Sunday was a day that we got more immersed into Polish life, coming face-to-face with people to learn about Poland in a personal way.
|One of many beautiful Polish churches|
|Joseph trying and failing to fit in with the local Poles|
From staid, conservative Catholicism, we entered the world of loud, proud, evangelical Christianity. This is a new phenomenon in Poland. Our contact was not planned. Hundreds were gathered in the plaza in front of our destination, the Tomb of the Unknown Soldier, but they drew us in with their contemporary pop rock, red shirts emblazoned with “Jezus cie kocha,” and inexplicable waving of world flags.
Since we are Americans and used to such in-your-face religious expression, we walked around them and gathered around Donal for a lesson about the Polish Tomb of the Unknown Soldier and the key battles commemorated on the plaques. We strolled through beautiful Saski Park. We found statues representing fields of knowledge, and all the history majors and Prof. O’Sullivan posed in the shadow of their historical muse.
|Smile for the camera!|
|They have legos in Poland too?|
Once there, we discovered another side of Warsaw. Praga is like a city in transition, composed of different types of buildings side by side: decrepit old elegant buildings, concrete Communist-era blocky structures, and modern colorful office buildings. Unsuccessful at finding a renovated Jewish bath house, we did find a building that still had a mezuzah container on the entrance gate.
But the highlight of the day was hanging out with Polish college students from SWPS (Warsaw University of Social Sciences and Psychology).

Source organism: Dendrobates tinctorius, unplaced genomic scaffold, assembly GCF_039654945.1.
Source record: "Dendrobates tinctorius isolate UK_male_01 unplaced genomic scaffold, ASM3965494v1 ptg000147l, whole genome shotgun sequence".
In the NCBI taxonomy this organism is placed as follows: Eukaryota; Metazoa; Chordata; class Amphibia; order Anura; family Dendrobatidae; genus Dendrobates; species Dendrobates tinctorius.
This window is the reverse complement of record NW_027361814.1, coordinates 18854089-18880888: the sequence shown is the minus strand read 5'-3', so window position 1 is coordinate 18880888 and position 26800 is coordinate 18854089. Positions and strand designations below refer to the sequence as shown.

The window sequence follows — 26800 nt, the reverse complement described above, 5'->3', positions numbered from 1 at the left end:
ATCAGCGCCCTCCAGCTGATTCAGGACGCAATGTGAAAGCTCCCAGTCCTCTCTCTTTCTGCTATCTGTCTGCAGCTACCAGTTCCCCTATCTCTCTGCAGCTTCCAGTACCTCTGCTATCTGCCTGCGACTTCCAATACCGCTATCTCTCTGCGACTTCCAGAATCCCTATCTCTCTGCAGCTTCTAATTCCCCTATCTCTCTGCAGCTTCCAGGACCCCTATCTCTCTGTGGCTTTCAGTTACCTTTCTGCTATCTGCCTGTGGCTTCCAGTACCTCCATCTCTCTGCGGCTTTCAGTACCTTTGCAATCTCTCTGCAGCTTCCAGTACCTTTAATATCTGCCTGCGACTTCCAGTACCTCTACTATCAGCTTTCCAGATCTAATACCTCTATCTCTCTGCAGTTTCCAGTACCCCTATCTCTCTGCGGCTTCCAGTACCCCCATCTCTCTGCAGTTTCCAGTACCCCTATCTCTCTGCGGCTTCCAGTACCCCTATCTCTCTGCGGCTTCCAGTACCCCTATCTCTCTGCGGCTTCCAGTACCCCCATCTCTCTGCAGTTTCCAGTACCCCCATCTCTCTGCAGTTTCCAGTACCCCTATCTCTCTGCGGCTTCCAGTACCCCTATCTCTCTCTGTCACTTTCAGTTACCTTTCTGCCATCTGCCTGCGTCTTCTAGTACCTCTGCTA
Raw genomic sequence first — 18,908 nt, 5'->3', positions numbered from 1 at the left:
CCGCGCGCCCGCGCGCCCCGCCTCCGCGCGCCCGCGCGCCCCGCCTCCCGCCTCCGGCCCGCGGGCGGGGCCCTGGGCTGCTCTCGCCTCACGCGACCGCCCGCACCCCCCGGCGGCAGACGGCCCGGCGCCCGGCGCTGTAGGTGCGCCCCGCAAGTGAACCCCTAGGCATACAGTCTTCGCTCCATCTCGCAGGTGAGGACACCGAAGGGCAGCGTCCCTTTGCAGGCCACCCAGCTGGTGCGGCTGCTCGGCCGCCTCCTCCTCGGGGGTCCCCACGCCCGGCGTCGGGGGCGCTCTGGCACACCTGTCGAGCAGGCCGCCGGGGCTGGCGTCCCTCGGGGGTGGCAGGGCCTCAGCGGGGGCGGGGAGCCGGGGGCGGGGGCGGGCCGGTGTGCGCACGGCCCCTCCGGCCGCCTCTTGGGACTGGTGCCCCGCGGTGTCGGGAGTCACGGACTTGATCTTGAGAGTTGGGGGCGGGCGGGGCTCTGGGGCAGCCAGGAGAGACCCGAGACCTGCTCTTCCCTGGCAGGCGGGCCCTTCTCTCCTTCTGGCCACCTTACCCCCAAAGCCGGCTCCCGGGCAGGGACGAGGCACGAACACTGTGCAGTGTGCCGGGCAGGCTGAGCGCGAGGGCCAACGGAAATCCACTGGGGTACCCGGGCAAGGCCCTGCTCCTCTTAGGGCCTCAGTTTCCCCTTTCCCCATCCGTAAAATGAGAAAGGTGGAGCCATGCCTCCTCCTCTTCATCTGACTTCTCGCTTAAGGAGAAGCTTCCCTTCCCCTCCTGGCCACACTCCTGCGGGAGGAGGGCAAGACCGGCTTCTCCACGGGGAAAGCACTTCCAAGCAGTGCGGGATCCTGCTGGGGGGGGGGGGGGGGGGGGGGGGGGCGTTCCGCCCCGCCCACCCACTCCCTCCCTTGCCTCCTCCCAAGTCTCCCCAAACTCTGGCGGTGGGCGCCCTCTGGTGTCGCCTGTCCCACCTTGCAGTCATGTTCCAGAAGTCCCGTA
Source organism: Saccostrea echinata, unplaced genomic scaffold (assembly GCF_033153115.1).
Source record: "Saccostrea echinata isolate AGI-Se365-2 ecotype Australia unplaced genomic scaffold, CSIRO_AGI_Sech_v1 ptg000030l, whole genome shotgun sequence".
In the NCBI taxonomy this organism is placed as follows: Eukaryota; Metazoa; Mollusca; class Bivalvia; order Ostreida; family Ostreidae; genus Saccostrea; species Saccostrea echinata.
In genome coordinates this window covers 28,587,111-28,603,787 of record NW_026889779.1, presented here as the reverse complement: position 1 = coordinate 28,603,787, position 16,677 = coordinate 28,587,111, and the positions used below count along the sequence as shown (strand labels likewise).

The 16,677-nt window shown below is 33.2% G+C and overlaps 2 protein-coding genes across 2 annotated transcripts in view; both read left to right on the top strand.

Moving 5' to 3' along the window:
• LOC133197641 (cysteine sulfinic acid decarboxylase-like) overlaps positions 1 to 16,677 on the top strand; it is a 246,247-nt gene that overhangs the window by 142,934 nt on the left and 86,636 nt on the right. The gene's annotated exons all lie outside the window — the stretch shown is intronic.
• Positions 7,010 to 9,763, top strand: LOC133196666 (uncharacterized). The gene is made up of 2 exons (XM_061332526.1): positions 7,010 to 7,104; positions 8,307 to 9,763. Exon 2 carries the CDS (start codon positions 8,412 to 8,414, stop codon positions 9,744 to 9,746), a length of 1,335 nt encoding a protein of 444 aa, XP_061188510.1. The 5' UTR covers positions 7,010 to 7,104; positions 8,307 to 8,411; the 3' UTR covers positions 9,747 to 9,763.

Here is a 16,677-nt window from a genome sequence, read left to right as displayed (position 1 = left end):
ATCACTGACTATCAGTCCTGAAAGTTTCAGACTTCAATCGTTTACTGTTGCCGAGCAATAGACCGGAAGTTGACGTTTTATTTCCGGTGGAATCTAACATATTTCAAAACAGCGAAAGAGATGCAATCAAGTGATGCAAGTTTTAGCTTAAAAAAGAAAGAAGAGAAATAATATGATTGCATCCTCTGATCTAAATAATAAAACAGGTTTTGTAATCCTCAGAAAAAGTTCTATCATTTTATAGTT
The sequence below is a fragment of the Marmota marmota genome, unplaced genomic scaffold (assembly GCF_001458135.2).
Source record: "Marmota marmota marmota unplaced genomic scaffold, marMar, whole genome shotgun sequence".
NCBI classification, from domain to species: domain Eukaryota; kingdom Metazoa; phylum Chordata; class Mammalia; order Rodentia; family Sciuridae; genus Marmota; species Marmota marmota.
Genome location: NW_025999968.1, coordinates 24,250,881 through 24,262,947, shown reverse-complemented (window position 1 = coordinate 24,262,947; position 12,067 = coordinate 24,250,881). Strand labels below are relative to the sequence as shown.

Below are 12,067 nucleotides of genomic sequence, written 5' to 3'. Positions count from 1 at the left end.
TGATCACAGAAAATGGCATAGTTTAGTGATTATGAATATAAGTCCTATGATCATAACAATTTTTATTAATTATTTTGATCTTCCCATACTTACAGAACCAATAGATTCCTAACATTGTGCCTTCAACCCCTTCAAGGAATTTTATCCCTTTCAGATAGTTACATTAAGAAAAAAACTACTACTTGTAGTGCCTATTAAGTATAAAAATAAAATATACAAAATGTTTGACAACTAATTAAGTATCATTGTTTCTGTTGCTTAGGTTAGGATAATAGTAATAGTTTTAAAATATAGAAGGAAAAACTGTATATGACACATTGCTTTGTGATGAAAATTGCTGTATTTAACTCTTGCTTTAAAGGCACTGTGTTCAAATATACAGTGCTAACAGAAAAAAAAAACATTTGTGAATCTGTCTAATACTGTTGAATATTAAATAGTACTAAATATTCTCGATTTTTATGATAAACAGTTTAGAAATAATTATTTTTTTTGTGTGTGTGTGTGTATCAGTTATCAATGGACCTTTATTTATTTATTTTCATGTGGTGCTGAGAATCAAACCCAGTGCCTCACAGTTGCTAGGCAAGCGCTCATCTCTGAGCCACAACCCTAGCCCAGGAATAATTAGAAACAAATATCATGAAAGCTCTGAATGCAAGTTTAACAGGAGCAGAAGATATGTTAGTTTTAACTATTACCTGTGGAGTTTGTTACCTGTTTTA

Four of them had volunteered to meet us in
the college cafeteria, and in short order they offered to show us around Lazienki
Park and the Palace of Culture.
|Students from all corners of the world|
|Man, I look good!|
We saw peacocks, red squirrels, tiny mice with stripes down their back that darted around the bushes, and friendly ducks. Bridges arched over beautiful ponds, and fountains sprayed.
|Waffles, cream, and warm|
toffee sauce - the best!
It was gorgeous, but of course so
was dessert at the café.
We had to hurry to make it to the Palace of Culture look-out tower before it closed at 8 p.m., and we got in the door with 2 minutes to spare. Luckily they let us stay up there (33 floors high) to marvel at the perfect view of Warsaw on the sunny and clear day.
|Stalin's "gift" to Warsaw|
|The spaceship is actually a soccer stadium!|
“Speak to us in Californian,” one of the students asked. This is strange. We have accents? Nonsense. Our English is the standard version! While half of them practiced their English on us, the others spoke Spanish to some of us. What an opportunity it was to meet sweet and friendly people like us who took time to show us around. We all had a great time.
|Seeing another world together|